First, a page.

The Nebula winner for best novelette, "Mars Is No Place for Children" by Mary A. Turzillo, alas, left me cold. Aside from the unfortunate title lifted, more or less, from Elton John's "Rocket Man," I found it little more than a future version of the standard heroic quest: Hero overcomes obstacles to win magic talisman with which to slay the dragon. The dragon in this case being leukemia, the magic talisman being the long-lost Sojurner rover, which, when discovered, will bring fame and fortune -- enough to pay for the trip back to Earth where, apparently, anti-leukemia treatments are all the rage. Add in the fact that the protagonist is a plucky little girl who discovers along the way that she had an older sibling die from the very same disease, and it's a wonder that Steven Spielberg hasn't already grabbed the movie rights to this, a guaranteed big-screen tear-jerker. Much more powerful, and, unfortunately, not included in this collection, is Brian Hopkins' "Five Days in April." Unforgivably obscure, Hopkins' story explores the Oklahoma City bombing in dark, brooding overtones with an intimacy only a native of the Sooner State could manage. In light of the recent terror attacks against the World Trade Center, "Five Days in April" is even more relevant.

As I mentioned earlier, 1999 was a particularly good year for short stories, and Leslie What's Nebula winner, "The Cost of Doing Business" is a good representation of that. Spectacularly violent in a matter-of-fact sort of way. "Surrogate victims" is a frightening concept straight out of A Clockwork Orange -- institutionalized suffering. For those with the financial means, there is always someone who can be bought to take a beating for them. What weaves the concept into an effective character study of those who become Licensed Surrogates and those who hire them. The other short story here, Michael Swanwick's "Radiant Doors," is a wrenching tale of a refugee crisis of unthinkable scope. We are responsible for all our actions, Swanwick seems to say, and we must be prepared to be held accountable for the repercussions we may not even live to see. Full of haunting imagery and deep foreboding, this is one of the best pre-apocalyptic stories ever put to paper. Of course, I have to gripe about the short story left out that shouldn't have been. Bruce Holland Rogers' "The Dead Boy at Your Window" is a strange, bittersweet piece that has that resonance usually found only in time-worn mythology. The title tells everything about the story while playing coy at the same time. Highly recommended if you can find it.

Octavia Butler's excellent Nebula-winning novel, Parable of the Talents, is represented here by that book's epilogue. While I easily list Talents among the best reads of 1999, it's ill-served by the epilogue, which loses almost all of its impact when taken away from the context of the book. Showcase 2001 would've been much better served by devoting that space to more short fiction. The same goes for Gary Wolfe's valiant -- but ultimately futile -- attempt to summarize the whole of 1999 science fiction in a 15-page essay. It doesn't work at any level, and devolves into little more than a list of everything that was published that year with little more than token criticism. It comes across as Dozois lite, and again, that space would be put to better use as fiction.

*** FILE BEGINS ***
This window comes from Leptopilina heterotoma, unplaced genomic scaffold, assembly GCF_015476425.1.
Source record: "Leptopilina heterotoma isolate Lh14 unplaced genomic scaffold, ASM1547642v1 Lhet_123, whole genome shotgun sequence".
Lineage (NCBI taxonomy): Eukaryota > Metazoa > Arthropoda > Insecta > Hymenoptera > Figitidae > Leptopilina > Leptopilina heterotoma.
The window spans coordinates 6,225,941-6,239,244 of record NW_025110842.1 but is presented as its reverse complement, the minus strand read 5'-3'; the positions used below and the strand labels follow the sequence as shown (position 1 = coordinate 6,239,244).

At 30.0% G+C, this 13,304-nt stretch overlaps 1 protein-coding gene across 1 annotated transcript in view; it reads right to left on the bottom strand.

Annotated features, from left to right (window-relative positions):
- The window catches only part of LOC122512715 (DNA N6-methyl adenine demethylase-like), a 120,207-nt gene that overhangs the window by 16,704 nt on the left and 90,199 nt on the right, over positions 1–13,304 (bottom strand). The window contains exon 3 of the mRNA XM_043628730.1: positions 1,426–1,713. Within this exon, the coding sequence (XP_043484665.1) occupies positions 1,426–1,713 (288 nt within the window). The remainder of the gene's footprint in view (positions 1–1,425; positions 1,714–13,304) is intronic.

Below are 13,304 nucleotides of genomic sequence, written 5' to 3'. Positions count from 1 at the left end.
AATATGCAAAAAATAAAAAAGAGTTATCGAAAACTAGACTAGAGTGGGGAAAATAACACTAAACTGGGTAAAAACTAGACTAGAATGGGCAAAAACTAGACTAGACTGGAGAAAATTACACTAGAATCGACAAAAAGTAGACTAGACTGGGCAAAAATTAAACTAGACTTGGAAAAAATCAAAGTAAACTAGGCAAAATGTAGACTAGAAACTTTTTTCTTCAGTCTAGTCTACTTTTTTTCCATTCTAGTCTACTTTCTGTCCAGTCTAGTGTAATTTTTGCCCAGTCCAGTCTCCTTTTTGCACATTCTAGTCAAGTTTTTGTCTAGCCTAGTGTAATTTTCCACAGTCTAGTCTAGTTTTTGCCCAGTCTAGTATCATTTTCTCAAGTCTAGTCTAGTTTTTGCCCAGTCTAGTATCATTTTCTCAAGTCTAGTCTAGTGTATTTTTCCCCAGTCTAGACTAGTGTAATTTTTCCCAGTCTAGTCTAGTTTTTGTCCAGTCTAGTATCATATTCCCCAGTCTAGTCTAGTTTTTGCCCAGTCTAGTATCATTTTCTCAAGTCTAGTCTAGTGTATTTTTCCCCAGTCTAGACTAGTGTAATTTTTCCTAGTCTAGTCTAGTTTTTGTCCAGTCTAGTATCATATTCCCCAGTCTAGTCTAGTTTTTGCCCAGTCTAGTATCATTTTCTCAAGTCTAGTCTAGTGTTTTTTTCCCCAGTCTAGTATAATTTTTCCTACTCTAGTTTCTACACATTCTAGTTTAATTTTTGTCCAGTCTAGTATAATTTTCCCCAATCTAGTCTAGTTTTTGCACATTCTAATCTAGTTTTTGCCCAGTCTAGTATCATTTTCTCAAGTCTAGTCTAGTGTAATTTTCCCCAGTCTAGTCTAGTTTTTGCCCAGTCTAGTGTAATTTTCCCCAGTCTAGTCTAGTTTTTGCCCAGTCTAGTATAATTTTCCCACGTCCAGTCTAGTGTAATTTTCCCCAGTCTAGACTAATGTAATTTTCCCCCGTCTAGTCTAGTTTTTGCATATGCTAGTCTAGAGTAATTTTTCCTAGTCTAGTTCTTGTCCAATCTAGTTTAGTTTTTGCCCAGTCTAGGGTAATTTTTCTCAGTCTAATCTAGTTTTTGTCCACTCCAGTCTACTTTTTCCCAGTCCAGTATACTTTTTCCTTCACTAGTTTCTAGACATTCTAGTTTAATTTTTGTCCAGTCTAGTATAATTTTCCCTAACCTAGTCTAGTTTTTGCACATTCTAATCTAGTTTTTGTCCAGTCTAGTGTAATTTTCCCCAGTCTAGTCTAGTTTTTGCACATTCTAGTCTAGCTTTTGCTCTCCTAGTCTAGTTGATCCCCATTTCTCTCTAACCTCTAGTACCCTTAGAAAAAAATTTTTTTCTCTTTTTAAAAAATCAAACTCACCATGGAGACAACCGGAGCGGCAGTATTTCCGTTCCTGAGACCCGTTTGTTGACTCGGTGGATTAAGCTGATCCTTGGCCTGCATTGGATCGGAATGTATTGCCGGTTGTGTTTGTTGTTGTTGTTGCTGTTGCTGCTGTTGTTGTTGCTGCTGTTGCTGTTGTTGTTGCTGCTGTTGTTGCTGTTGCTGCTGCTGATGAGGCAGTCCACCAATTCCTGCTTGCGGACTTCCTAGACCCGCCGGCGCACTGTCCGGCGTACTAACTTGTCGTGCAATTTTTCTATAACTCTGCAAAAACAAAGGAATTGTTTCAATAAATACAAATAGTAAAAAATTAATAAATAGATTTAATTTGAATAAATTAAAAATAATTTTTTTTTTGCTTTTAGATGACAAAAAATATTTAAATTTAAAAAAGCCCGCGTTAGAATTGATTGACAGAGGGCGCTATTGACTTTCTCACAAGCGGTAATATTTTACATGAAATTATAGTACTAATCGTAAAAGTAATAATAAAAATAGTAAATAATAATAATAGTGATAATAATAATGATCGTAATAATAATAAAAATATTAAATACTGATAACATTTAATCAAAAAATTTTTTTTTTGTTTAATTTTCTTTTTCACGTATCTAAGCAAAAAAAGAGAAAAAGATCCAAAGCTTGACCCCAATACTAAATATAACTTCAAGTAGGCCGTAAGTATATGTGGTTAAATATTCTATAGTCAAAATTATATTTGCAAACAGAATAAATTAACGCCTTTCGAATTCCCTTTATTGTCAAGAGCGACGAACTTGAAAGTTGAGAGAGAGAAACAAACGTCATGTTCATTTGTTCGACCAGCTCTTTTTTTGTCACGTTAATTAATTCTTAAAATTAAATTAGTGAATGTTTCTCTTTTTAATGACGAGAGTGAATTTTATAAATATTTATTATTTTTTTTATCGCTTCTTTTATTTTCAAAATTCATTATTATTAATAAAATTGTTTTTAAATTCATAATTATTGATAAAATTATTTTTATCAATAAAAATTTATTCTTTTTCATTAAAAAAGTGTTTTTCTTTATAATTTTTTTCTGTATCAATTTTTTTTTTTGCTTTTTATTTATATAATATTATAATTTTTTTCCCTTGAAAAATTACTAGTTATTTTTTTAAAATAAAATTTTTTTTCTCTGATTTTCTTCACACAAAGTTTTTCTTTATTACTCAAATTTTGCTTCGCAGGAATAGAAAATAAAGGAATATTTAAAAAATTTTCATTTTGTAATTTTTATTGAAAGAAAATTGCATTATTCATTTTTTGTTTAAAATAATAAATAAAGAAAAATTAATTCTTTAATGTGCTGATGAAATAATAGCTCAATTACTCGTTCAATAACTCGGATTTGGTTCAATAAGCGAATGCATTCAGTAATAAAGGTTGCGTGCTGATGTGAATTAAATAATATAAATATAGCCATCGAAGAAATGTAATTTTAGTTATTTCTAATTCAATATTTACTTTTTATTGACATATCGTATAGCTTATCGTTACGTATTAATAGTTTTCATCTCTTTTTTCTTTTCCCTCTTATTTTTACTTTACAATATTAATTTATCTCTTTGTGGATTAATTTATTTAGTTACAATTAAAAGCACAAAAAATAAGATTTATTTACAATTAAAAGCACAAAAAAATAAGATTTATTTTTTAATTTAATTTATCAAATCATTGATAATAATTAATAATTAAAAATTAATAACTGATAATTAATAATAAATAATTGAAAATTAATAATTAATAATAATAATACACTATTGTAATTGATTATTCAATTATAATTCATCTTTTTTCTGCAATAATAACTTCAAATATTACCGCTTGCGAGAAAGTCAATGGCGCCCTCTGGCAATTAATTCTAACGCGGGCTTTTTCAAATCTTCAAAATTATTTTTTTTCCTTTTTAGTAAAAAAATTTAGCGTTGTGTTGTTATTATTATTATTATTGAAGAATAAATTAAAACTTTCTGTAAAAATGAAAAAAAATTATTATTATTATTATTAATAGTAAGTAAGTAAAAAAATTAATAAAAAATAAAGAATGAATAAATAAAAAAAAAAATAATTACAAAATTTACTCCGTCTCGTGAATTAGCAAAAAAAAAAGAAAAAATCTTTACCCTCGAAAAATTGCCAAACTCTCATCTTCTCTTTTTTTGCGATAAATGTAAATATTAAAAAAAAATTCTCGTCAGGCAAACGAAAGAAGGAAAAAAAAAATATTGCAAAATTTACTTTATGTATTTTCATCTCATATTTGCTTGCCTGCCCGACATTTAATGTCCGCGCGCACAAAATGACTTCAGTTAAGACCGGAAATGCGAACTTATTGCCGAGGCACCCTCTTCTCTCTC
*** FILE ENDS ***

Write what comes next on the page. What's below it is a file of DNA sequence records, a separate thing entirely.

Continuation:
What did work, however, was the inclusion of 1999 Author Emeritus Daniel Keyes' article "Algernon, Charlie, and I: A Writer's Journey," which takes the reader on the fascinating and convoluted journey that led to Keyes' writing of the seminal "Flowers for Algernon." It's an illuminating piece, and I am grateful for Keyes sharing it with us. Also a delight is "Judas Danced," a gem of a story from newly-anointed Grand Master Brian W. Aldiss. I'd never had the pleasure of reading "Judas Danced" before, but it is an excellent display of the inventive stylings and skill Aldiss is known for.

Ultimately, Nebula Awards Showcase 2001 is as accurate -- or inaccurate -- a snapshot of the state of the genre during one brief moment of time as it is possible to get. It's certainly not perfect, and future volumes would benefit from the elimination of marginal non-fiction in favour of more deserving runners-up. Even so, it remains a collection of top-notch writing on the whole, and deserves a place on every serious bookshelf as essential reading.

Copyright © 2001 Jayme Lynn Blaschke

Jayme Lynn Blaschke graduated from Texas A&M University with a degree in journalism. He writes science fiction and fantasy short fiction and has several in-progress novels lying around in various stages of decay. His non-fiction articles and interviews have seen publication in the U.S., Britain and Australia. His website can be found at http://www.exoticdeer.org/jayme.html